Incoherent leadership, duplicating programs for a narrow client base and a focus on distant markets that are unlikely to be profitable are among the criticisms leveled at Invest NI by the economic advisory firm.
Mark O’Connell, executive chairman and founder of Belfast-based OCO Global, said the agency should look to Enterprise Ireland as an example of moving forward.
He said Invest NI could learn from its counterpart in the Republic of Ireland, which successfully runs Europe’s largest venture capital fund and works well in tandem with smaller agencies across the country.
Yesterday, an expert panel led by Sir Michael Lyons reported on the performance of Invest NI and the implementation of the Government’s 10X economic strategy.
The commission’s damning report found the agency, which has 647 staff and costs £160m a year, is focused on Belfast and has limited impact on productivity.
The review highlights 17 areas for improvement, including leadership, governance, sub-regional partnerships and the program portfolio.
“It’s a pretty tough report,” Mr O’Connell said. “Invest NI has sort of gone into hiding and become less transparent, accessible and accountable.
“At the root of the problem is leadership and inconsistent or even different agendas between the Department of Economics, the Council, the Chief Executive and staff.”
There is also a difference in the organization and measurement of outcomes between the Department for International Trade and Invest NI.
The reboot is needed to set out a clear agenda linked to 10X and other economic priorities for the UK and the region, Mr O’Connell said.
“Invest NI really deserves credit for its successes. More needs to be fixed in business and trade than in foreign investments,” he said.
“Northern Ireland really punches above its weight when you look at the success it has had in professional services, with large legal and banking back offices and accountancy firms.
“We are the envy of other regions of our size and that is due to the success of Invest NI, they deserve credit for that.”
And factors beyond the agency’s control, such as Brexit, the pandemic and an evolving geopolitical axis, also require a reboot of how things are done, Mr O’Connell said.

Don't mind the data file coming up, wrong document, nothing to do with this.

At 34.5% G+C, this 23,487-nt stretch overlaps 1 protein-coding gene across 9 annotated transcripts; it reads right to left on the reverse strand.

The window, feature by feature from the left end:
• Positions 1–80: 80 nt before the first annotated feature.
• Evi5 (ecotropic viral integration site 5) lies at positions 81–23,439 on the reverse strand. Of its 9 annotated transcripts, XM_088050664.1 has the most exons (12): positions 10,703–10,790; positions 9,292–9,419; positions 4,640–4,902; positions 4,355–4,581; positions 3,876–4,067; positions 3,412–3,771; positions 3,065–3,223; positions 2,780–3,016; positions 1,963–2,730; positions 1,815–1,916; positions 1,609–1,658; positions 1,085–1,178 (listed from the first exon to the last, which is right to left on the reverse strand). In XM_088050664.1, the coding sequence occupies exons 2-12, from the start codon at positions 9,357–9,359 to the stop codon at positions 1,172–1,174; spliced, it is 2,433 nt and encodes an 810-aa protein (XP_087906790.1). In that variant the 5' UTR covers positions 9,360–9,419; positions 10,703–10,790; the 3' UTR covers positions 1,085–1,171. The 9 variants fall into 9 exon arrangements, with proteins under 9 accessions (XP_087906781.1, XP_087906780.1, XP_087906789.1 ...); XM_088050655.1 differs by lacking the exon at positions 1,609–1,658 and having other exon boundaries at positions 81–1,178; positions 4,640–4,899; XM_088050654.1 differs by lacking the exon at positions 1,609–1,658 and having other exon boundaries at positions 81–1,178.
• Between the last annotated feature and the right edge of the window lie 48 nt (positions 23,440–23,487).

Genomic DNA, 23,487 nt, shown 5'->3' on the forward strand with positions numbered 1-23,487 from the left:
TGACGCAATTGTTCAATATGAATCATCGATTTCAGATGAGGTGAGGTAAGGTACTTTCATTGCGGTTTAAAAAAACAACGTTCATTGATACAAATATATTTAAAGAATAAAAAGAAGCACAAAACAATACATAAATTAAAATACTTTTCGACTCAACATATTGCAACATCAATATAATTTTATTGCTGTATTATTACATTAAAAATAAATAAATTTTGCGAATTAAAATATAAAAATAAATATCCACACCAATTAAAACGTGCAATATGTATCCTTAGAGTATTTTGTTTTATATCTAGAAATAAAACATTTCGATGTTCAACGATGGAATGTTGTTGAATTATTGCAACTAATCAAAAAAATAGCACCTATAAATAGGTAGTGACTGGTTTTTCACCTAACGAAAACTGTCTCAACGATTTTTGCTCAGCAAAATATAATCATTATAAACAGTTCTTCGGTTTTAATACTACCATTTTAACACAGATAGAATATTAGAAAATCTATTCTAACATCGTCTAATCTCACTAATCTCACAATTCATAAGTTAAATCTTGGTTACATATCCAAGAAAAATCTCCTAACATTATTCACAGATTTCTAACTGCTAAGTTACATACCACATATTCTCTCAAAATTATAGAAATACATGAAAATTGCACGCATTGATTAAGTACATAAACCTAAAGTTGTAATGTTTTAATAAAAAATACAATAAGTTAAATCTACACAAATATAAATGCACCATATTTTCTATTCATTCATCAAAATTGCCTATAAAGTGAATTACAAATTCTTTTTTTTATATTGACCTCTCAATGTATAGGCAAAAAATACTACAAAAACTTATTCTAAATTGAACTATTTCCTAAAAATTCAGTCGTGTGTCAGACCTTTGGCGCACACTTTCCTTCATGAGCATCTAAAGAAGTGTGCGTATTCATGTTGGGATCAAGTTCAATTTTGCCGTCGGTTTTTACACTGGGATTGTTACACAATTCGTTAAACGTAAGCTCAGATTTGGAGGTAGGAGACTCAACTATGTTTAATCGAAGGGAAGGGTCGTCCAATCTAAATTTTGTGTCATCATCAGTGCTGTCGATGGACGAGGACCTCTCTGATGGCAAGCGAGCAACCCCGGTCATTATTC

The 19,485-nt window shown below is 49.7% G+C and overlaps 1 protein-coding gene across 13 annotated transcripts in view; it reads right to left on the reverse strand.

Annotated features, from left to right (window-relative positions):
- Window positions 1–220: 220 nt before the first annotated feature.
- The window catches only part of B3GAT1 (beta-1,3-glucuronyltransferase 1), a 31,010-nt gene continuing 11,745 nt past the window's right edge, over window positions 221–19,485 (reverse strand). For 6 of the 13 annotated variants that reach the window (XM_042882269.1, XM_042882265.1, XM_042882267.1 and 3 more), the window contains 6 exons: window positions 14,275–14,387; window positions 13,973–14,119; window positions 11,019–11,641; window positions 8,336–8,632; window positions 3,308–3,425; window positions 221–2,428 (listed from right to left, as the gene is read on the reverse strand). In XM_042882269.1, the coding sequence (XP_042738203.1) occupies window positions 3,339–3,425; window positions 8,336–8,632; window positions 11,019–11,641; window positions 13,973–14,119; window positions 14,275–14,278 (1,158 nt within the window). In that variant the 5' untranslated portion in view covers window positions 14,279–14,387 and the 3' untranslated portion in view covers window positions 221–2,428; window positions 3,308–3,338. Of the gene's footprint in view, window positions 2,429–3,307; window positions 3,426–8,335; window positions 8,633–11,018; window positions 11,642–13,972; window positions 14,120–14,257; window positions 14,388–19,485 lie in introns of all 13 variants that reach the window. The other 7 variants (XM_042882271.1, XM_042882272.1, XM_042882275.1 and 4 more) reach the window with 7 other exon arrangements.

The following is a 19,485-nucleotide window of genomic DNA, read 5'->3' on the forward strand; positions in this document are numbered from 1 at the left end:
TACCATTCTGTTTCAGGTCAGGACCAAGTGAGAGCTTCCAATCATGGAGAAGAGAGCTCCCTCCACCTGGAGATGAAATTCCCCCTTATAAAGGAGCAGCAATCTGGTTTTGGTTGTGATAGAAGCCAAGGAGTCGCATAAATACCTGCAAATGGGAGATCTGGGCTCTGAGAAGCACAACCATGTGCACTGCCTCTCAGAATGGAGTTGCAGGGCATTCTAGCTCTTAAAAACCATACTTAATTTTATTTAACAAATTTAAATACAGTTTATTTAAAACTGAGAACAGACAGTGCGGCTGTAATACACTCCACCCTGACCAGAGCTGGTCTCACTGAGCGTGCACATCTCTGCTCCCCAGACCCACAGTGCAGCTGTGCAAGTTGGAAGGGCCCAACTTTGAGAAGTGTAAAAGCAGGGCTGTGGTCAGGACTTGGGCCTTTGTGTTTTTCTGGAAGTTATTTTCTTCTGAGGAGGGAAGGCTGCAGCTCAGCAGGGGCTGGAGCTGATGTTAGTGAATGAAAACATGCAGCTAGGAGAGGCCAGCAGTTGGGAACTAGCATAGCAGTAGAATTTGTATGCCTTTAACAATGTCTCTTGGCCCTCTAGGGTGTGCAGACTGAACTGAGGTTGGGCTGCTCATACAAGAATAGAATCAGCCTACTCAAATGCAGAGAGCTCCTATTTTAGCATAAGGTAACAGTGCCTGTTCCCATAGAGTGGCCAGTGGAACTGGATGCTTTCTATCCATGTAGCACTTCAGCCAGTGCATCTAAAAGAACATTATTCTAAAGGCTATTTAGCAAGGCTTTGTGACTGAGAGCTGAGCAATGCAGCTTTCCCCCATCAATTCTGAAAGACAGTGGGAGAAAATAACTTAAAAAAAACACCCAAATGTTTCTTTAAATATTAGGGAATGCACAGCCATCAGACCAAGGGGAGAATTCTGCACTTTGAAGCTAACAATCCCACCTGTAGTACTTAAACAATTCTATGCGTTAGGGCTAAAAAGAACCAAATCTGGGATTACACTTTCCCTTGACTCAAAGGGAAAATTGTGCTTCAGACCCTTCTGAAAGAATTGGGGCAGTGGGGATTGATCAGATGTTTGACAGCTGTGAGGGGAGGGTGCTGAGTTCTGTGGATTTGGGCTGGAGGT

The main concern emerging from the review is that Invest NI has become too domestically focused with too many support programmes.
“I doubt HSBC has that much and it’s a multinational bank,” he said. “As far as I know, there are about 1,000 or 1,200 core customers. Why do you need more than 400 programs for so many major customers? The late culling also feels confusing.
“The customer base itself is narrower than perhaps 10X’s ambitions would require, and they seem to be a lot of cozy repeat customers with longstanding relationships.
“I’m not disputing that they are not good companies because they are clearly delivering key performance indicators related to jobs, exports and inward investment, but nevertheless there must be new customers who cannot navigate the right place or are in 10X sectors that are not as well recognized or understood.”
Invest NI also co-ordinates poorly with other bodies, such as city and borough councils and further education colleges, which receive economic development funding through the Upgrading Agenda and City Deals.
In the Republic, Enterprise Ireland oversees the funding and programs of local business organisations, which it relies on to create new customers and new opportunities, he said.
Mr O’Connell said Invest NI was better off focusing on nearby markets such as the Republic, the UK and Europe, rather than Latin America or China.
“There are probably only a handful of companies in Northern Ireland that are mature and experienced enough to go somewhere like Latin America or China.”
After Brexit, funding is a risk and transitional support should be used as a bargaining chip in the protocol negotiations.
“There is such emotion here about the lack of divergence with the rest of the UK, but there is a huge divergence in the way we run our trade investment agency,” he said.
“For example, we look at the UK as an export market and we look at the UK as a foreign investor in Northern Ireland.
“I believe that we are a special case. and we need to part ways. We have unique strengths and weaknesses, and our agency needs to be different and dynamic to reflect and embrace those strengths, but it feels a bit dated and redundant.”